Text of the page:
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#167149 06/06/09 09:18 PM
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lmoore Offline OP
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Hey guys,
I have been doing some research on a minnow species that is common in my area, the brassy minnow. I have a bridge nearby where I can take a small nt and catch literally hundreds of them. They pile up in a small backwater area under the bridge and it's almost like scooping them directly out of a livewell. Has anyone ever used these minnows in a pond? I ask because the Iowa DNR says they associate closely with the fathead minnow.
Iowa DNR: Brassy Minnow

lmoore #167164 06/06/09 09:51 PM
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I wonder how tolerant they are of pH changes? I see where they prefer acid water. But, from what I've read they seen to do OK in ponds and Brook Trout love them. They're sold as bait too.


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esshup #167285 06/07/09 06:10 PM
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I don't have any experience with brassy minnows as they are not found in the areas I have lived or visit family... From reading about them, they sound like they would adapt to pond life but prefer low gradient streams. Other links indicate they handle predation poorly which is similar to the fathead minnow. I am not sure if they would have any advantage of the fathead minnow. If you can get a large number of them for free by collecting them you can certainly take advantage of it. Be careful though, wild caught fish often carry disease and parasites and you don't want to introduce those into your pond...

CJBS2003 #167327 06/07/09 09:04 PM
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lmoore Offline OP
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That is why I was interested in them...the free aspect. It's also kind of fun to collect them. I am experimenting with them in a small pond near my house to see if they take on to pond life well. The predator numbers in the pond are very low and should have very little effect on the minnow population so I could see how they adapted to pond living. I added about 200 1-2" fish this weekend alng with a few bigger "brood fish." Hopefully, they take to the pond environment well.

lmoore #167336 06/07/09 09:19 PM
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I have been experimenting with several species from the wild. There are many more forage fish than just fatheads and golden shiners. The brassy minnow seems to be more of a stream fish but a couple sources I read said they will adapt to pond life... I couldn't find any info on their spawning habits. That is usually the limiting factor for most forage fish in ponds, a lack of suitable spawning requirements. Are you sure the species you are catching is the brassy minnow? There are several other more common species that look similar to them in Iowa? Could you take a picture of a few and post them on here? I'd love to see some!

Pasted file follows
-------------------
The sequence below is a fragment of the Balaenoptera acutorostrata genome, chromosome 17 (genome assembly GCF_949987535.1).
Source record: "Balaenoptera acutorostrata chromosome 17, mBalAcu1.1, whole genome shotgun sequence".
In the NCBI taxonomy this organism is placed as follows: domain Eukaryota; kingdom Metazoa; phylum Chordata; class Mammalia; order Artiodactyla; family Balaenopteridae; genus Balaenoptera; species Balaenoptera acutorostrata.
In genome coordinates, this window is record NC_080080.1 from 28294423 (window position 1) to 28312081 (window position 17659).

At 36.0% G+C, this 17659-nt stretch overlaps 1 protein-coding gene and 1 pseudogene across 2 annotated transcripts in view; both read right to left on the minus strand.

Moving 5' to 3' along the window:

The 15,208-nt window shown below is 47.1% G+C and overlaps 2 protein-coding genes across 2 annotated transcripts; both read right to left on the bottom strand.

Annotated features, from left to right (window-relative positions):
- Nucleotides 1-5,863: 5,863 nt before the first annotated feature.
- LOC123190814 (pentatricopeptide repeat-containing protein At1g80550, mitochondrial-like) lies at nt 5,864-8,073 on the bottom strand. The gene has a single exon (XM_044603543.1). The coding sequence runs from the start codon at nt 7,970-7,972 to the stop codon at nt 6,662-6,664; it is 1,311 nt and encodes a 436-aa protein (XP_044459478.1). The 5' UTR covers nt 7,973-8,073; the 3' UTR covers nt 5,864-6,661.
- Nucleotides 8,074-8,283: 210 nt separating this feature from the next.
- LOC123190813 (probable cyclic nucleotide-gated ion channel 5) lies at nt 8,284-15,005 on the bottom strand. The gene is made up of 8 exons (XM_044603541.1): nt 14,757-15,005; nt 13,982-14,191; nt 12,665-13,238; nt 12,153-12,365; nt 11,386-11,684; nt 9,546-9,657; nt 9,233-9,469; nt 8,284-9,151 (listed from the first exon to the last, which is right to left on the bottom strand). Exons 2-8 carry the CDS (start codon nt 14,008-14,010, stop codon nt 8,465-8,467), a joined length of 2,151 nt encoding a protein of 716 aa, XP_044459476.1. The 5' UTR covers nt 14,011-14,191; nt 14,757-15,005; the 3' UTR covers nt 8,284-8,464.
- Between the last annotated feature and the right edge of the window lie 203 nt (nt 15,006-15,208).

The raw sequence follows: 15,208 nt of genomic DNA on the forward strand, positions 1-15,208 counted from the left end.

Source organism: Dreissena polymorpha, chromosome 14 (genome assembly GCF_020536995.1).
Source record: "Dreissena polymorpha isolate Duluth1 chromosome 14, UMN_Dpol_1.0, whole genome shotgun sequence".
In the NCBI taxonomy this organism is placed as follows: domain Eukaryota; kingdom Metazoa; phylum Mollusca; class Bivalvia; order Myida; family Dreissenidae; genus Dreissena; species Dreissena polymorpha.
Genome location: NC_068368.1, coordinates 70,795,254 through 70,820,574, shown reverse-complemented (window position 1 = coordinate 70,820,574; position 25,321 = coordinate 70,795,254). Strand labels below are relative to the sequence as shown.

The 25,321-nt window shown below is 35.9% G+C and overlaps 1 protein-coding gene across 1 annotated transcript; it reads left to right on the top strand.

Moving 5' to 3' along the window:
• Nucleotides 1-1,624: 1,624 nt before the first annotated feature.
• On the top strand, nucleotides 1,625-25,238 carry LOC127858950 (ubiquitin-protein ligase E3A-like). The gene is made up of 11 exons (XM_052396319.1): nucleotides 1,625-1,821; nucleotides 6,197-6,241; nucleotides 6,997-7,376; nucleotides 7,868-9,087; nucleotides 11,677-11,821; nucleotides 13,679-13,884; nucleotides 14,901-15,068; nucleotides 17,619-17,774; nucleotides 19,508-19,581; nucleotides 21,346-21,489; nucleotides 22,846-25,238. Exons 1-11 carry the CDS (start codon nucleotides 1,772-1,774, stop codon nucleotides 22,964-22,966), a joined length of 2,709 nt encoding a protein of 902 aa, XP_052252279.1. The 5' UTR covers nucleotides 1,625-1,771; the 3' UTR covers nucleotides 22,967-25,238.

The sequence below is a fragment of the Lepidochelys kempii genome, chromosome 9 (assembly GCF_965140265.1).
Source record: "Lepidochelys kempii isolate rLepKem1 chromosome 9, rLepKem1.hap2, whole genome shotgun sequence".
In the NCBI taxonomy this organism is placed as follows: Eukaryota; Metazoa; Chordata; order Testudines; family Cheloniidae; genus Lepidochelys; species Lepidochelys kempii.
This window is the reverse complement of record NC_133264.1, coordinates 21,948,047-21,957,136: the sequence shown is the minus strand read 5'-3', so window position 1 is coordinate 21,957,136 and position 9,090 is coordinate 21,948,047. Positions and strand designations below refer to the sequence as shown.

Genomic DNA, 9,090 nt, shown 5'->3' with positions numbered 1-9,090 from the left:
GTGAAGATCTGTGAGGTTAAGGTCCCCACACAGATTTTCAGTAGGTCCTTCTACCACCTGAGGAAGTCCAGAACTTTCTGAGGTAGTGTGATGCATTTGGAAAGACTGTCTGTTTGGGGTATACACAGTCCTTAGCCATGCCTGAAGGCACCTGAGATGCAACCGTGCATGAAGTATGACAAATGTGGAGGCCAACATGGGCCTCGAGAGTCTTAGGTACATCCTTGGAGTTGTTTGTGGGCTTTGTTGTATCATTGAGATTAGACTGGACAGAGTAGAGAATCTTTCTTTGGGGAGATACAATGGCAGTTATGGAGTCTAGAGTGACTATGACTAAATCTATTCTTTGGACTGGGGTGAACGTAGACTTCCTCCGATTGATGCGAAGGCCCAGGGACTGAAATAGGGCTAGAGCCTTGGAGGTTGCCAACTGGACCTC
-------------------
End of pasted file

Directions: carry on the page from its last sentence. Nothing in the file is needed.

CJBS2003 #167338 06/07/09 09:21 PM
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Also, another poster on here Adirondack Pond would probably be interested in brassy minnows. His pond is highly acidic and if this species is acid tolerant, it may be just the ticket. I see their native range includes northern NY...

CJBS2003 #167345 06/07/09 09:39 PM
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Brassy minnows typically spawn in shallow water among vegetation scattering eggs on leaves and stems. Maximum length is 3.75" and life span is 4 yrs if they are not eaten first. Thye should do well in a pond if vegetation is plentiful. Good forage fish with a similar top end size the the fathead.
A picture of some would nice to see. Post it or email it.

Last edited by Bill Cody; 06/07/09 09:39 PM.

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I can't say that I am 100 percent sure that they are Brassy Minnows, but thats what they looked like to me. I will post some pictures of the little guys later this week when I get a chance to go get some.

lmoore #167412 06/08/09 12:46 PM
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Looking forward to seeing the pics...

CJBS2003 #167500 06/08/09 10:11 PM
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I got stuck playing some golf after work today but I'll get some tomorrow.

lmoore #167537 06/09/09 07:40 AM
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They look a LOT like FHM to me.



Here are some fatter ones:



Last edited by bobad; 06/09/09 07:42 AM.
bobad #167562 06/09/09 10:32 AM
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That is the problem with most minnow species, they all look VERY much alike to the untrained eye. Creek chubs, bluntnose minnows, spottail shiners all have the dark over light color scheme and then have a dark line running down their side. Usually its mouth shape and form, slight color differences and then when it really comes down to it, scale counts and other more scientific methods... Paintings when it comes to minnow species often just don't hack it IMO. Photographs are of a much higher value.

CJBS2003 #167630 06/09/09 05:00 PM
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Hey guys, here are some pics of the minnows. I just had my phone so they aren't real good quality. I will get some better ones with a camera tomorrow afternoon.

Bridge where I catch them. Small backwater next to the abutment on the right.
The only bigger one I caught. About 2 1/2 inches. Has a little bit more of the brassy tint which led me to believe Brassy Minnow.

Nose of the bigger one.

Hope you can get some kind of idea.

lmoore #167631 06/09/09 05:00 PM
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I noticed they seemed to have a little bit longer nose than the Brassy minnow pictures above.